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Chapter 1
Chapter 2
Chapter 3
Chapter 4
Chapter 5
Chapter 6
Chapter 7
Chapter 8
Chapter 9
Chapter 10
Chapter 11
Chapter 12
Chapter 13
Chapter 14
Chapter 15
Chapter 16
Chapter 17
Chapter 18



The Melbourne Bushies - Fifty years along the track (1940-90)

the greater proportion of the responsibility and temper the 'insensate pacemakers' without breaking their spirit. Another pointed out that, after all, 'we are supposed to be Bush Walkers' (From the President's Pen', News, April 1976).

In an open letter published in the News, the Committee was very critical of nine walkers who went on ahead late in the day, negotiating a difficult cliff scramble on Marijke Mascas's walk in the Lerderderg Gorge in May 1970, leaving the other eleven to spend the night in the bush. 'After much crossing of the river with several wettings, some complete, the nine managed to reach the Ford by 9 p.m., aided by a bright moon and much cajoling by Alex. Faced with no van, they set off briskly for Bacchus Marsh, six miles away, where, to their delight, they found the Gronow's van, having all but given up and just about to depart for Melbourne'. (News, June 1970). The Mt Cole - Ben Nevis weekend walkers, led by Art Terry, had spent three and a half hours searching fruitlessly for the day walkers. Meanwhile the eleven in the bush spent a fairly comfortable night warmed by two fires and providentially dry weather, walking out the following day, none the worse for wear. In fact, they quite enjoyed the adventure.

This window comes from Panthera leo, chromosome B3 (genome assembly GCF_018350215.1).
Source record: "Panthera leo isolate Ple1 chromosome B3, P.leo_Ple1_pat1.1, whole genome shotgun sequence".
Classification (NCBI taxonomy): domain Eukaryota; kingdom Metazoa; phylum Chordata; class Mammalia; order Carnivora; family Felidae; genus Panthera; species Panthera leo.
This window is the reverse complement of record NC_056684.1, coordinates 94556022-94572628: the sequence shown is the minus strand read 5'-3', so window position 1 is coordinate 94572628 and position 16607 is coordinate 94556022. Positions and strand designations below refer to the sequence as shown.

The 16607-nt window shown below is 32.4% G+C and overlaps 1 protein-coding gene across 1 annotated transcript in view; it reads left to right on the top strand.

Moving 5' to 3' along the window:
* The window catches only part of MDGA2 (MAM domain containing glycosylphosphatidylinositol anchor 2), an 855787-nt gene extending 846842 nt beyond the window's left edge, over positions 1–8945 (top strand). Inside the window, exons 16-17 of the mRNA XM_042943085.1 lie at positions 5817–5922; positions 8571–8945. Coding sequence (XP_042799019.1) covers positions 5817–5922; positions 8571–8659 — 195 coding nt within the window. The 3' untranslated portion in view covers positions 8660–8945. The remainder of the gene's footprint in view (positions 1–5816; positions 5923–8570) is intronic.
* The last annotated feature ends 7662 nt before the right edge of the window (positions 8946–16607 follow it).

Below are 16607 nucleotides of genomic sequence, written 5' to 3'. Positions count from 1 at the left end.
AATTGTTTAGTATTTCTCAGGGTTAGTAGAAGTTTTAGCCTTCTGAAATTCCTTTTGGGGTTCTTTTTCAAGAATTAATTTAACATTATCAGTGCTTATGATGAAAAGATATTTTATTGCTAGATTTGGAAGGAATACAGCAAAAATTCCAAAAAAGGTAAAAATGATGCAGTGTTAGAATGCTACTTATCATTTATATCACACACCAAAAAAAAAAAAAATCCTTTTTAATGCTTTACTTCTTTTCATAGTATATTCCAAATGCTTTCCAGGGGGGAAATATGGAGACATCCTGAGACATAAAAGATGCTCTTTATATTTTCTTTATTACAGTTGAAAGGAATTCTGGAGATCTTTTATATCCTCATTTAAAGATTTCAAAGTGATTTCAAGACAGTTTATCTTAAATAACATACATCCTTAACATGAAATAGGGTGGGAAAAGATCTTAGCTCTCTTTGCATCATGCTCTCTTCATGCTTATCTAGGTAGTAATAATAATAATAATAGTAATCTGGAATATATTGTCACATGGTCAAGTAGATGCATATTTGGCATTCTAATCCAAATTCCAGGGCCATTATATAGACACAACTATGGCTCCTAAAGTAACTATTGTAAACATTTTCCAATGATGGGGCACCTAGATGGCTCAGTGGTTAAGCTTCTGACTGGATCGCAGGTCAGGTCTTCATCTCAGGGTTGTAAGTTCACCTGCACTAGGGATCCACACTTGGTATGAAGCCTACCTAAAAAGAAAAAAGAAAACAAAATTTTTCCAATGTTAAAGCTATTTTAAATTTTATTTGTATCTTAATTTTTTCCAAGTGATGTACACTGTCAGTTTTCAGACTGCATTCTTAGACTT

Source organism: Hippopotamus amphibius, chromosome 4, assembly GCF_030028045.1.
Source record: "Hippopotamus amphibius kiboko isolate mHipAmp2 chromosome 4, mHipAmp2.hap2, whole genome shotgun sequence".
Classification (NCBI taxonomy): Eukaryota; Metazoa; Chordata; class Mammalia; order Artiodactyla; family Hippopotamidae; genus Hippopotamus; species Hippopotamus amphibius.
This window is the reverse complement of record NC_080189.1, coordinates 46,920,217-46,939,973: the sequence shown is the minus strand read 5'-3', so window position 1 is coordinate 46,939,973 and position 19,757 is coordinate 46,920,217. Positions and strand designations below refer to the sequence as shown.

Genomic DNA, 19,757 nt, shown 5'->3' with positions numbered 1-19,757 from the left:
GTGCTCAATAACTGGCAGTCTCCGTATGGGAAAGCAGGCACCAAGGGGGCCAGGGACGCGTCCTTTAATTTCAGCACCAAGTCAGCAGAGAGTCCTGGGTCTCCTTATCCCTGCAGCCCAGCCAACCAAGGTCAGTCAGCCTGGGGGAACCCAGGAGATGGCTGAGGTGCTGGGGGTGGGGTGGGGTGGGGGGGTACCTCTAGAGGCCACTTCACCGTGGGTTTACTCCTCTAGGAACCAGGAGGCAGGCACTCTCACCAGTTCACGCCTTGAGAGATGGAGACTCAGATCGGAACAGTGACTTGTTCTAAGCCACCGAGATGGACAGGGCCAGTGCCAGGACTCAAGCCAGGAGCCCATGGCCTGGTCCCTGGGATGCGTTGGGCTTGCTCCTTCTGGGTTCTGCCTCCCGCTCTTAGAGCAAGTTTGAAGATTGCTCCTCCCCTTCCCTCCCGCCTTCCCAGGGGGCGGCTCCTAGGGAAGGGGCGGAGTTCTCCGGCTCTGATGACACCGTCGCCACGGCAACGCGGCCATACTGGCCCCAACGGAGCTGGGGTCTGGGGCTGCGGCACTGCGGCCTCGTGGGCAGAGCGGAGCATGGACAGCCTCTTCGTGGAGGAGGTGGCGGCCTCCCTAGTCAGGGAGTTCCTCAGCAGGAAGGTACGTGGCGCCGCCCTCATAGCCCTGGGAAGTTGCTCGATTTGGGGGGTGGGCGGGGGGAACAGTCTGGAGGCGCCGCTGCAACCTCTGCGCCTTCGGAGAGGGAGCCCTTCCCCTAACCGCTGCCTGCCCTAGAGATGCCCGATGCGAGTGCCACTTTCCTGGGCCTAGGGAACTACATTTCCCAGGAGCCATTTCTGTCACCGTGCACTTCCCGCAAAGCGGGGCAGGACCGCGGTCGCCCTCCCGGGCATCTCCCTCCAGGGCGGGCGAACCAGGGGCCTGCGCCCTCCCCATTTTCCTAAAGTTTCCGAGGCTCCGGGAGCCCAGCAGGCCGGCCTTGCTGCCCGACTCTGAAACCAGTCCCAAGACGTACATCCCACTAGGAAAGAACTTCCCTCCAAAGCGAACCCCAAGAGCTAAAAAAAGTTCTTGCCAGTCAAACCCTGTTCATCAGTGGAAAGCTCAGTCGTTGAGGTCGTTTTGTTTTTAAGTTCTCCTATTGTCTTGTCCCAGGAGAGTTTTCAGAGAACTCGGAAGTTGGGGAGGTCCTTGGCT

Charles Knight recorded in the News, May 1970, that 'it is noticeable on walks that status is accorded to those who arrive at different sections first'. He suggested a handicapping system whereby the 'racehorses' could, by mutual agreement with the Walks Secretary, be given extra weight to carry. The walker's agreed weight could be emblazoned on pack and person, thus ensuring the desired status at all times. Obviously the heavier the load the greater the status. This, however, did not catch on. Despite censure the problem did not go away and debate over the 'racehorse' issue waxed and waned. In an article in the News, December 1977, W-J pointed out, 'if the strong are pushed under by the super-strong a break opens up in the continuum and the resulting groups get smaller and more exclusive'. Michael Griffin's thought-provoking article 'Competition and Co-operation' in the News, April 1977, has some valuable comments on this question. Michael encapsulates the principles of the all-important 'Club spirit', which can be selfish and divisive, or co-operative and encouraging.

Towards the end of the decade weekend walking had dwindled to a hard core of no more than 20-30 walkers, less than 10 per cent of membership, with no new walkers coming up the ranks. The Walks Secretary viewed the situation as serious, reporting that the weekend programme had not been financially viable for many months past. The following